For runners, lifters, and just about anyone in between, firing up the big muscles for training has always been the go-to warmup. We squat, deadlift, press, and pull to get those muscles primed and activated, and ready for battle. But what about the little guys on the ground that we constantly miss?
We throw on a pair of shoes and pretend like they just know what they’re supposed to do and how to do it. They’re forgotten, neglected, and therefore weak. I’m talking about the feet and all of the intrinsic foot muscles wrapped up in our foundation.
If you want to take your training performance to a new level, you can’t afford to ignore your foundation. While the muscles in the lower limbs must be strong for good speed, strength, and power output, along with being resilient and functioning in a coordinated fashion for effective energy storage during each movement, passing by the foot exercises that work these important muscles can actually do your body and performance a lot of damage and drastically increase the risk of injury--both on and off the field or floor.
Photo source: https://www.crossfit.com/essentials/foot-musculature-part-1
Muscles of the lower limb and the foot are divided into two categories based on their function:
Weak local muscles can make for an unstable arch that doesn’t absorb shock well, which can ultimately result in faulty biomechanics. When the local muscles cannot properly stabilize the foot, other muscles have to compensate, which comes from the global muscles. Ideally, you want to avoid this situation because it’s not their primary function to stabilize the foot and absorb shock, but they also have a longer reaction time, thereby exacerbating the instability. As a result, you’re more susceptible to overuse injuries of the global muscles, plantar fasciitis, and even stress fractures.
If we’re dealing with weak local muscles, we want to be doing exercises targeting only the local stabilizer muscles rather than involving the global muscles, too.
By taking the time to strengthen all of the muscles of the lower limbs, including the feet, you’re working towards building a stronger and more stable foundation that will ultimately serve to improve your overall performance in every aspect. In this routine, you’re doing three exercises daily (short foot, toe splay, and big toe press) and two exercises about 2–3 times per week (leg swings and calf raise to big toe press).
With this exercise, you want to “shorten” the foot by contracting the intrinsic muscles of the foot to raise the arch. In technical terms, you’re pulling the first metatarsophalangeal joint (big toe joint) towards the heel bone.
How to do it:
Sit in a chair barefoot with your knees at a 90-degree angle aligned with your ankles. Without crunching your toes, try to shorten your foot by pulling the ball of your foot toward your heel, raising the arches in your feet. You can do one leg at a time or both. Ensure you’re keeping the foot in a neutral position and not curling or extending your toes, or rocking inward or outward.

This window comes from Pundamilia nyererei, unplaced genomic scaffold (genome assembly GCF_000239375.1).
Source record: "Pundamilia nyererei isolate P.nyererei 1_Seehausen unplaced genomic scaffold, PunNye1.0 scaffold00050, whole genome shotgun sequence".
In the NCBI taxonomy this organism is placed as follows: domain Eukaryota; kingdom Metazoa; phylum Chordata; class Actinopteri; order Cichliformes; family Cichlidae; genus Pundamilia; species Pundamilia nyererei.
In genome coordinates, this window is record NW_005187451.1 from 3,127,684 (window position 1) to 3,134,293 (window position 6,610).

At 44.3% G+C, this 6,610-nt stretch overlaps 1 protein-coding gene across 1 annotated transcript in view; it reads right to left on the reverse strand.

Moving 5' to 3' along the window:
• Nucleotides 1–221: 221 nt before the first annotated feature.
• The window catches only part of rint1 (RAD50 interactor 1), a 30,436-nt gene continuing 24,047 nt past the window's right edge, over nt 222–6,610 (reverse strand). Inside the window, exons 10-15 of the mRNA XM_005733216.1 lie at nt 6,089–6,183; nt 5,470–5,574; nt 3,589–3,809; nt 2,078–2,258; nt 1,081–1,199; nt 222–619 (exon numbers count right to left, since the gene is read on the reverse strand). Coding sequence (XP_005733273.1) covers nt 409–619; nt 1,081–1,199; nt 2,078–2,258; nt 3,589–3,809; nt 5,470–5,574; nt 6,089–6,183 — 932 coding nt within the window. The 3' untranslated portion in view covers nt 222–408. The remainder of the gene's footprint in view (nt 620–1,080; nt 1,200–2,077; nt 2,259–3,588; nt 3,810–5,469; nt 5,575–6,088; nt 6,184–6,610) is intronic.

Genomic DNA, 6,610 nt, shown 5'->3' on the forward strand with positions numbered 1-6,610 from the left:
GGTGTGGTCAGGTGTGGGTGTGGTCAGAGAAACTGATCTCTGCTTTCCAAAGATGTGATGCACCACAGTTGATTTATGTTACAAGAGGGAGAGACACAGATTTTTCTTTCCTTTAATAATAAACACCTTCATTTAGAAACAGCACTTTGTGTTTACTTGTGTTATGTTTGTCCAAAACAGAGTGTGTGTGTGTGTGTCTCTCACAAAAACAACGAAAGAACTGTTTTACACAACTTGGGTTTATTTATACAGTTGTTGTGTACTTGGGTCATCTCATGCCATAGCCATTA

Being barefoot is important for this exercise because it helps to enhance your ability to feel sensory input from the bottom surface of the foot, which can help you develop a better sense of creating that short foot posture.
Hold for 5-10 seconds and relax. Repeat 5–15 times for each foot.
Ideally, moving the big toe independently of your other toes is what you want to aim for, but the vast majority of people cannot. The goal of this exercise is to enable all of the toes to splay, which helps to strengthen the intrinsic muscles.
How to do it:
Try pulling your toes apart (splaying them) as wide as you can while keeping your foot flat on the ground. You want to ensure that the toes are not curling or extending. Focus particularly on moving your big toe away from your other toes. In doing so, you should feel the arch muscle contract as it starts to activate.
Hold for 5-10 seconds and relax. Start with 5 repetitions and build up to 20 to 30.
This exercise is a super simple and effective way to gain strength in the big toe and allow it to move independently of the other toes.
How to do it:
With your foot flat on the floor, press your big toe down while lifting your other four toes off the ground. Hold each press for 5-10 seconds and repeat for 12–15 reps per foot.
A lot of athletes use leg swings to warm up their hips for lower limb exercises, but unlike dynamic leg swings that use a large amplitude to swing to the end of your range of motion, pulling back the amplitude and only doing a small swing can challenge your balance, along with hip and ankle stability.
How to do it:
In bare feet, stand on one leg and create the short foot posture. Swing the opposite leg forward and backwards 15 times in a controlled motion. Without rest, swing the same leg left and right in front of the leg on the ground 15 times. Repeat this sequence without resting, then repeat on the opposite leg.
In bare feet, stand on the edge of a stair on the balls of your feet with your heels hanging off. Let your heels drop below the level of the stair. Do a traditional calf raise, then finish by pressing onto your big toe only allowing your other toes to come off the stairs. If needed, grab onto something for balance. Repeat for 12-15 reps.
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